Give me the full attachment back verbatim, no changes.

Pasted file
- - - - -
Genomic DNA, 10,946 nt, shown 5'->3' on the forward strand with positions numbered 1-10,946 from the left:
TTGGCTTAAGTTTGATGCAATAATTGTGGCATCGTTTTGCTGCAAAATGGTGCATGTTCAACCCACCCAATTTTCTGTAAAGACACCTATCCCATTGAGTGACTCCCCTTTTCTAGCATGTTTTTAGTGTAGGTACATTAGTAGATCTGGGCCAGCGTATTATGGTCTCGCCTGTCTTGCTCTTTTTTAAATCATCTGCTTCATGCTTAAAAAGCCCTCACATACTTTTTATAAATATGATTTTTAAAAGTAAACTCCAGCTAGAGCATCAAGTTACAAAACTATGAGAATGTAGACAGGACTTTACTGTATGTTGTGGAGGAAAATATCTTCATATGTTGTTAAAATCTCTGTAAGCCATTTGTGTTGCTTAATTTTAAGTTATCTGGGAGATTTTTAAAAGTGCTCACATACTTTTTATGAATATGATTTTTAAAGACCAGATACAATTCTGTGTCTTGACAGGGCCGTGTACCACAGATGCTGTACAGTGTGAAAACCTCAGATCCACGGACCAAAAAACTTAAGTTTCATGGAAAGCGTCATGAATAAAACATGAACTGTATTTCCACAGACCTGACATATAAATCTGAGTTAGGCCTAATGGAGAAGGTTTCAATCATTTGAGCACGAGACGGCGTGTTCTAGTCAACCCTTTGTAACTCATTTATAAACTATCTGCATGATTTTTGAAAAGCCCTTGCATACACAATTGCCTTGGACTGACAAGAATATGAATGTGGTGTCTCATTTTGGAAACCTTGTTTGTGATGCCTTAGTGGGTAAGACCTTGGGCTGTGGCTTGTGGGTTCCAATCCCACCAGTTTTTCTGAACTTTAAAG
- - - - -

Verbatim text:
Genomic DNA, 10,946 nt, shown 5'->3' on the forward strand with positions numbered 1-10,946 from the left:
TTGGCTTAAGTTTGATGCAATAATTGTGGCATCGTTTTGCTGCAAAATGGTGCATGTTCAACCCACCCAATTTTCTGTAAAGACACCTATCCCATTGAGTGACTCCCCTTTTCTAGCATGTTTTTAGTGTAGGTACATTAGTAGATCTGGGCCAGCGTATTATGGTCTCGCCTGTCTTGCTCTTTTTTAAATCATCTGCTTCATGCTTAAAAAGCCCTCACATACTTTTTATAAATATGATTTTTAAAAGTAAACTCCAGCTAGAGCATCAAGTTACAAAACTATGAGAATGTAGACAGGACTTTACTGTATGTTGTGGAGGAAAATATCTTCATATGTTGTTAAAATCTCTGTAAGCCATTTGTGTTGCTTAATTTTAAGTTATCTGGGAGATTTTTAAAAGTGCTCACATACTTTTTATGAATATGATTTTTAAAGACCAGATACAATTCTGTGTCTTGACAGGGCCGTGTACCACAGATGCTGTACAGTGTGAAAACCTCAGATCCACGGACCAAAAAACTTAAGTTTCATGGAAAGCGTCATGAATAAAACATGAACTGTATTTCCACAGACCTGACATATAAATCTGAGTTAGGCCTAATGGAGAAGGTTTCAATCATTTGAGCACGAGACGGCGTGTTCTAGTCAACCCTTTGTAACTCATTTATAAACTATCTGCATGATTTTTGAAAAGCCCTTGCATACACAATTGCCTTGGACTGACAAGAATATGAATGTGGTGTCTCATTTTGGAAACCTTGTTTGTGATGCCTTAGTGGGTAAGACCTTGGGCTGTGGCTTGTGGGTTCCAATCCCACCAGTTTTTCTGAACTTTAAAG